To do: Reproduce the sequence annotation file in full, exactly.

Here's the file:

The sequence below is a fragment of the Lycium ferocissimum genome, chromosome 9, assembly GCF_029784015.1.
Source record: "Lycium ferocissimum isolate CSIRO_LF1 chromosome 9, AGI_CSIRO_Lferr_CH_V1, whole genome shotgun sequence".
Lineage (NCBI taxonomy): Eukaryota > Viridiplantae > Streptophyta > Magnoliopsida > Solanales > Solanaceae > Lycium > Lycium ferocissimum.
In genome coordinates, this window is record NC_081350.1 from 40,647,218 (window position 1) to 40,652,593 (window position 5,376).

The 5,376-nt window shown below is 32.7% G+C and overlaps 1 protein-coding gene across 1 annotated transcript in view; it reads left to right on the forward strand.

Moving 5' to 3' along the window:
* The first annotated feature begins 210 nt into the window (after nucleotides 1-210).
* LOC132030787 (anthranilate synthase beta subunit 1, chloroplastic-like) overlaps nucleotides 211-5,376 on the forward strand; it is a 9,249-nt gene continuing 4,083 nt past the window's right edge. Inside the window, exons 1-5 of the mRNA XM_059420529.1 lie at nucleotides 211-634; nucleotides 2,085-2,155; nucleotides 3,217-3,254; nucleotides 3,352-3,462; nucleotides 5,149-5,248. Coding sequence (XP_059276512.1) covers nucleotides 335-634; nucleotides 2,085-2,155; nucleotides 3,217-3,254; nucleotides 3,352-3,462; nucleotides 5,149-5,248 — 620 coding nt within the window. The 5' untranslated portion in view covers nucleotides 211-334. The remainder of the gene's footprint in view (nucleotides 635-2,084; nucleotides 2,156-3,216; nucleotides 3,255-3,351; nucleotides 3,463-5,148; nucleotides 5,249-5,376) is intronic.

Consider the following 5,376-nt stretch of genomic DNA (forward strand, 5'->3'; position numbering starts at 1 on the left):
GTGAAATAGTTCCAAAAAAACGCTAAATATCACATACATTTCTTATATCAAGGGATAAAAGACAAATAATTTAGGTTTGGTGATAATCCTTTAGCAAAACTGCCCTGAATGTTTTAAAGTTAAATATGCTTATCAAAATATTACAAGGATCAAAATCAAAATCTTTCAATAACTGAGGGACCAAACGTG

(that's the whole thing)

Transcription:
The sequence below is a fragment of the Lycium ferocissimum genome, chromosome 9, assembly GCF_029784015.1.
Source record: "Lycium ferocissimum isolate CSIRO_LF1 chromosome 9, AGI_CSIRO_Lferr_CH_V1, whole genome shotgun sequence".
Lineage (NCBI taxonomy): Eukaryota > Viridiplantae > Streptophyta > Magnoliopsida > Solanales > Solanaceae > Lycium > Lycium ferocissimum.
In genome coordinates, this window is record NC_081350.1 from 40,647,218 (window position 1) to 40,652,593 (window position 5,376).

The 5,376-nt window shown below is 32.7% G+C and overlaps 1 protein-coding gene across 1 annotated transcript in view; it reads left to right on the forward strand.

Moving 5' to 3' along the window:
* The first annotated feature begins 210 nt into the window (after nucleotides 1-210).
* LOC132030787 (anthranilate synthase beta subunit 1, chloroplastic-like) overlaps nucleotides 211-5,376 on the forward strand; it is a 9,249-nt gene continuing 4,083 nt past the window's right edge. Inside the window, exons 1-5 of the mRNA XM_059420529.1 lie at nucleotides 211-634; nucleotides 2,085-2,155; nucleotides 3,217-3,254; nucleotides 3,352-3,462; nucleotides 5,149-5,248. Coding sequence (XP_059276512.1) covers nucleotides 335-634; nucleotides 2,085-2,155; nucleotides 3,217-3,254; nucleotides 3,352-3,462; nucleotides 5,149-5,248 — 620 coding nt within the window. The 5' untranslated portion in view covers nucleotides 211-334. The remainder of the gene's footprint in view (nucleotides 635-2,084; nucleotides 2,156-3,216; nucleotides 3,255-3,351; nucleotides 3,463-5,148; nucleotides 5,249-5,376) is intronic.

Consider the following 5,376-nt stretch of genomic DNA (forward strand, 5'->3'; position numbering starts at 1 on the left):
GTGAAATAGTTCCAAAAAAACGCTAAATATCACATACATTTCTTATATCAAGGGATAAAAGACAAATAATTTAGGTTTGGTGATAATCCTTTAGCAAAACTGCCCTGAATGTTTTAAAGTTAAATATGCTTATCAAAATATTACAAGGATCAAAATCAAAATCTTTCAATAACTGAGGGACCAAACGTG